City moves to protect ‘traditional parades’ canceled during pandemic

John Byrne, Chicago Tribune
·1 min read

Long-standing Chicago parades canceled during the pandemic would get first dibs on reclaiming the dates to hold their events rather than having to vie with neighborhood opponents under a plan aldermen advanced Thursday.

The “traditional parade” ordinance has long protected particular days for events such as the city’s annual massive Gay Pride and Bud Billiken parades.

That spares organizers of those parades from having to enter into a lottery with other would-be events, often proposed by competitors who want to run things themselves, said Michael Simon, deputy commissioner at the Department of Transportation.

“We have plenty of examples of infighting among neighborhood groups,” Simon said.

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The city also has to prevent two big events such as the Air and Water Show and Bud Billiken from taking place the same day, because city services would be stretched too thin trying to cover both, Simon said.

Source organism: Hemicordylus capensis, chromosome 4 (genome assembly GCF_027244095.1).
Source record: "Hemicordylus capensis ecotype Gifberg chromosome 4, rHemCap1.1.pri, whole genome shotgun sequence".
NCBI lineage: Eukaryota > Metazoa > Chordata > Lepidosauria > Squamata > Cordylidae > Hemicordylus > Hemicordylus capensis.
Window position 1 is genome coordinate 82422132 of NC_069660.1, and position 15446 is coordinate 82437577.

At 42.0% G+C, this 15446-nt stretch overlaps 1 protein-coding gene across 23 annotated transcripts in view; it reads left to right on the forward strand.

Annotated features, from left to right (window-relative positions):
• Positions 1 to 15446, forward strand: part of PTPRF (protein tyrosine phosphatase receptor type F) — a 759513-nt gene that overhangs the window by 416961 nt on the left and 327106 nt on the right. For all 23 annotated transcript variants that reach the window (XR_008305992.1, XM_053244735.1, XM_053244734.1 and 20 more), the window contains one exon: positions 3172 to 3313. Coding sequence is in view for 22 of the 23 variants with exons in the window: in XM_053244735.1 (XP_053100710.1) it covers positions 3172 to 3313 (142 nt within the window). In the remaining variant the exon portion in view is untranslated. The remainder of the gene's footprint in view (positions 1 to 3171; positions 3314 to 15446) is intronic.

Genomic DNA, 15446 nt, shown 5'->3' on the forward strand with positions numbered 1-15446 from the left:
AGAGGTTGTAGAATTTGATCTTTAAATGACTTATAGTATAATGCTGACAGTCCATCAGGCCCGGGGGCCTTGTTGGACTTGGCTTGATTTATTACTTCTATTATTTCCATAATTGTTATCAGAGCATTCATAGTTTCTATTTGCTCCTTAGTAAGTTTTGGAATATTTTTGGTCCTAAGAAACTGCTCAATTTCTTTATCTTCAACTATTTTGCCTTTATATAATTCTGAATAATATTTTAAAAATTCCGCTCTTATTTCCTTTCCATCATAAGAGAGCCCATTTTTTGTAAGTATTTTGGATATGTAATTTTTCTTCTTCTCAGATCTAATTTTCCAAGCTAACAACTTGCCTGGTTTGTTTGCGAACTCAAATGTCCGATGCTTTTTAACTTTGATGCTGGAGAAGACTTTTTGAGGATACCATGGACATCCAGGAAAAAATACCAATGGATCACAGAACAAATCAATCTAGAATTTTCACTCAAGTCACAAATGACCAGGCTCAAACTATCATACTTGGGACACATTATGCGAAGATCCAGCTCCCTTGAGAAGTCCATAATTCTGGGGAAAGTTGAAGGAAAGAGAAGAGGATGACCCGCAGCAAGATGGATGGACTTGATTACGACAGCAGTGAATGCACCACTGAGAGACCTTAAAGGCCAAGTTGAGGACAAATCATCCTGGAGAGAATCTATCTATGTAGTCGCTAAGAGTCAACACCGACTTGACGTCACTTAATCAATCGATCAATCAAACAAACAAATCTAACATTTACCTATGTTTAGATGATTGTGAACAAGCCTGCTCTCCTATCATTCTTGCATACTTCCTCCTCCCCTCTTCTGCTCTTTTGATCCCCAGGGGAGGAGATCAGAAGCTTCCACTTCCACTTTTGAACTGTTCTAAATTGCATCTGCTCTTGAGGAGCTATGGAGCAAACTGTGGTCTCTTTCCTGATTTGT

But with forced COVID-19 cancellations, the traditional parades could lose their preferred status because they didn’t pull permits this year or last year to hold the spots.

The City Council Special Events Committee on Thursday passed an ordinance to prevent usurpers from getting a shot at the dates, by excusing 2020 and 2021 cancellations from the five straight years an organization must hold a parade in order to achieve “traditional parade” status.

The full City Council will consider the proposal later this month.

Twitter @_johnbyrne